That's a good point I didn't take into account the number of steps per second.

 

Tracking resolution is calculated, 3600/((Stepper-Steps X (µsteps) X belt reduction X Worm gear reduction)/360). The estimate is determined by a complicated formula. Best to download the spreadsheet and see it.

Thanks the spreadsheet helps. I hadn't realized that there's a formula for estimated resolution besides what you would obtain from naively calculated reduction. I looked at the formula in the spreadsheet but can't really tell where it comes from.

 

In the end I've decided to go with a gear reduction of 1120 based on parts that are available to me. I think that this should provide adequet resolution for my purposes.



#9 Geo.

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Posted 29 June 2021 - 08:18 AM

For AP we like to see >9000 µsteps/degree. If I were to directly connect my stepper to my worm, thus removing the intermediary reduction (GR1), the µsteps/degree drops to 12764.4444 and estimate tracking resolution to 0.58 arcsec/second. The trade off is that a 5°/second slew rate only requires 300RPM from the motors. Steppers loose torque fairly quickly at higher speeds.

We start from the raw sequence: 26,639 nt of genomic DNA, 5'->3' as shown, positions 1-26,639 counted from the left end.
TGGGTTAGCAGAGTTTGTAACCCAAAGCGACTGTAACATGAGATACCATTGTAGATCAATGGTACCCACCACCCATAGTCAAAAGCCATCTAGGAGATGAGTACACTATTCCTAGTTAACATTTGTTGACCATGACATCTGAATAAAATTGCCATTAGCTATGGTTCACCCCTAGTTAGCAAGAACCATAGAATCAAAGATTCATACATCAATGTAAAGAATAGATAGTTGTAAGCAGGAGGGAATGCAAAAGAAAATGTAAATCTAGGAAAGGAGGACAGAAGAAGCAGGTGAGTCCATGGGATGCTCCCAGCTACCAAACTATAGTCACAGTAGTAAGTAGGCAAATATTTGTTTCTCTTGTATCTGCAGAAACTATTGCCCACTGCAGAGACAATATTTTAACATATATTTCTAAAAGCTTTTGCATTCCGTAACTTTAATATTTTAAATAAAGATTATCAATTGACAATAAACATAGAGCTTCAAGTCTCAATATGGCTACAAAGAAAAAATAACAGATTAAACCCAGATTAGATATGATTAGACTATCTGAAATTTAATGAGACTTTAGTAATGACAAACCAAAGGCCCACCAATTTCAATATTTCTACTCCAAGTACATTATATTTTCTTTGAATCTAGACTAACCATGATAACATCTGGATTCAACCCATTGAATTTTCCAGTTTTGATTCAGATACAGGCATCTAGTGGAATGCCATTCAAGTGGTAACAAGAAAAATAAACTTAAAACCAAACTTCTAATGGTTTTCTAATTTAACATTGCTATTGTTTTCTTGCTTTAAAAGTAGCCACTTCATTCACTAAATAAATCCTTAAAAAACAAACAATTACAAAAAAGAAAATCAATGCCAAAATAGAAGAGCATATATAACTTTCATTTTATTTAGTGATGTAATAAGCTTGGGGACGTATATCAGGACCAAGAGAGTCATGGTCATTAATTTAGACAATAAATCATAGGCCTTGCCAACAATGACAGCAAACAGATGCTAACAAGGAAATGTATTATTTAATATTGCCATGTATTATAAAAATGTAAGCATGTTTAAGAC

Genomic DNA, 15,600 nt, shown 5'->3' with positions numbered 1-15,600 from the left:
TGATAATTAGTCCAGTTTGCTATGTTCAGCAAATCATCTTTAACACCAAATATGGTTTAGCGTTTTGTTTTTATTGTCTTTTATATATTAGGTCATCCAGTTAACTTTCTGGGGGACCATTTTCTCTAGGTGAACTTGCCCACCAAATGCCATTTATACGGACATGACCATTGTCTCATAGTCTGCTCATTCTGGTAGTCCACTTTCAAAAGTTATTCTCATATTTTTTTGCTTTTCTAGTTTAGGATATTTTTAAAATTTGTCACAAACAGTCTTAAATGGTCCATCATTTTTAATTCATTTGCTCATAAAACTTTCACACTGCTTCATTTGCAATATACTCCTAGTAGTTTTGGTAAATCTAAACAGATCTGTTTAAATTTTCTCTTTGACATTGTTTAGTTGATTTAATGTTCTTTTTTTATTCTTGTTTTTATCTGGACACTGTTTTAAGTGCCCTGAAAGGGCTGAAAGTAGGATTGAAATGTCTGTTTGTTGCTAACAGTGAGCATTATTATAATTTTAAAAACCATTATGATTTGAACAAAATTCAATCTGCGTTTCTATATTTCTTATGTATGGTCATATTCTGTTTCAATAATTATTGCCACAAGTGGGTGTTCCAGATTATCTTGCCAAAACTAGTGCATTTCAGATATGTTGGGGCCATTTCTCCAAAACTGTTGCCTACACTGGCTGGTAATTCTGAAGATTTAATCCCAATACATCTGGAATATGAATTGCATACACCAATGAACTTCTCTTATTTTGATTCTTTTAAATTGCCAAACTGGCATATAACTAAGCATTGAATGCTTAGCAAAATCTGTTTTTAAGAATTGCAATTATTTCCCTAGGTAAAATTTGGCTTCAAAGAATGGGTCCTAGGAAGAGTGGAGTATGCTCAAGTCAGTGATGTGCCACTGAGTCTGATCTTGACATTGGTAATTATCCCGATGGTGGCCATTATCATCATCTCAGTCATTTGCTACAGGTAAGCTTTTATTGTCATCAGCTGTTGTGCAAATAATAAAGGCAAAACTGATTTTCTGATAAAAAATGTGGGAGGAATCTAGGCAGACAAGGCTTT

trq VS sPD.jpg

 

The spreadsheet is a good tool to run "what ifs."

 

Howard Dutton, a CN member, who created the OnStep firmware and designed many of the motor controllers, ran tests on different step motors to come up with the constraints used in the Tracking Resolution formula. His results seem to be born out in practice.